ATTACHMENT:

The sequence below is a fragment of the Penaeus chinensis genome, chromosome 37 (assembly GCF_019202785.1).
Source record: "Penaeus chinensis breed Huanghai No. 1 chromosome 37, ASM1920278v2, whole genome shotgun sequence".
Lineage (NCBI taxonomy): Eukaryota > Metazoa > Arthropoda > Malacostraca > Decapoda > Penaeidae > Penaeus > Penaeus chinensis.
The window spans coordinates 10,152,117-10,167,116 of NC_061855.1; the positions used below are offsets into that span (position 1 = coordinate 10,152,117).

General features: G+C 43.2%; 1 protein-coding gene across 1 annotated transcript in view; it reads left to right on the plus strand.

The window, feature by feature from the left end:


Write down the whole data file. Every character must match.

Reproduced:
The sequence below is a fragment of the Penaeus chinensis genome, chromosome 37 (assembly GCF_019202785.1).
Source record: "Penaeus chinensis breed Huanghai No. 1 chromosome 37, ASM1920278v2, whole genome shotgun sequence".
Lineage (NCBI taxonomy): Eukaryota > Metazoa > Arthropoda > Malacostraca > Decapoda > Penaeidae > Penaeus > Penaeus chinensis.
The window spans coordinates 10,152,117-10,167,116 of NC_061855.1; the positions used below are offsets into that span (position 1 = coordinate 10,152,117).

General features: G+C 43.2%; 1 protein-coding gene across 1 annotated transcript in view; it reads left to right on the plus strand.

The window, feature by feature from the left end: